This week, U.S. authorities sanctioned two Russian nationals for defrauding several cryptocurrency exchanges of a combined $17 million. The duo, who had several other accomplices, used phishing schemes to meet their goals, cleverly laundered the virtual cash, and even manipulated cryptocurrency prices with fast-rate purchases and sales.
“Today, in a coordinated action with the U.S. Department of Justice and the U.S. Department of Homeland Security, the U.S. Department of the Treasury’s Office of Foreign Assets Control (OFAC) sanctioned two Russian nationals for their involvement in a sophisticated phishing campaign in 2017 and 2018 that targeted customers of two U.S.-based and one foreign-based virtual asset service providers,” reads the press release.
According to the U.S. Department of the Treasury, Danil Potekhin and Dmitrii Karasavidi defrauded American citizens and businesses of “at least $16.8 million.”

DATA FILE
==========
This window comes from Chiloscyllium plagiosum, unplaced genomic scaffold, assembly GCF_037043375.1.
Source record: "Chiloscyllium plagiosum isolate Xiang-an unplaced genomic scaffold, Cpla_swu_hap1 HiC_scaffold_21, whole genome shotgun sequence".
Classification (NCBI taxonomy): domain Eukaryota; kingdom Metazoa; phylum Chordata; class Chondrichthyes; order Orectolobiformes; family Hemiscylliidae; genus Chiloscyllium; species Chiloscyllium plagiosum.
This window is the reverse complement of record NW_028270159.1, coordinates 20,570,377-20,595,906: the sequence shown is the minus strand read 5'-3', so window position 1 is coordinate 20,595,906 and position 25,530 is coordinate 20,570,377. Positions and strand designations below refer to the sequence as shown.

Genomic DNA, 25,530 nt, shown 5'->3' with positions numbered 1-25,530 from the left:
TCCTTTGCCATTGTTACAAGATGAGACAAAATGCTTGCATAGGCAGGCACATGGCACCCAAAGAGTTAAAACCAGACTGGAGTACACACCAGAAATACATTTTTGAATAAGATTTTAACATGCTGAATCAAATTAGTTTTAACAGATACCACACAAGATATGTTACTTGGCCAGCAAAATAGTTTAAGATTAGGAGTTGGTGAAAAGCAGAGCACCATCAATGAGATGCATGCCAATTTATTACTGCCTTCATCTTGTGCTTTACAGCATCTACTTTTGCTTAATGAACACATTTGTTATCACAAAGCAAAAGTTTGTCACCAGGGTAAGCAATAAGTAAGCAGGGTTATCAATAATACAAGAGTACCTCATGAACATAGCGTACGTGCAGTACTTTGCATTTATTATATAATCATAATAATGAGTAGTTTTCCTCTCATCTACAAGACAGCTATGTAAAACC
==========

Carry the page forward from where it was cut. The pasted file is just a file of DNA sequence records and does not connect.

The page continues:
So, how did they do it? The indictment details the duo’s tactics revealing that Potekhin spoofed the exchanges’ websites, tricking unwitting customers into accessing them and entered their login information. This enabled Potekhin and his accomplices to steal customers’ login credentials and gain access to their cryptocurrency wallets, transfer their funds to wallets controlled by them and then launder the digital currency “by transferring them in a layered and sophisticated manner through multiple accounts and multiple virtual currency blockchains.”
They didn’t stop there. Per the indictment, “The attackers then employed a variety of methods to exfiltrate their ill-gotten virtual currency: using exchange accounts created using fictitious or stolen identities; circumventing exchanges’ internal controls; swapping into different types of virtual currency; moving virtual currency through multiple intermediary addresses; and a market manipulation scheme in which inexpensive virtual currency was purchased at a fast rate to increase demand and price, then quickly sold for a higher price to glean quick profit.”
Investigators eventually traced the stolen cryptocurrency to Karasavidi’s account, “and millions of dollars in virtual currency and U.S. dollars was seized in a forfeiture action by the United States Secret Service,” according to the announcement.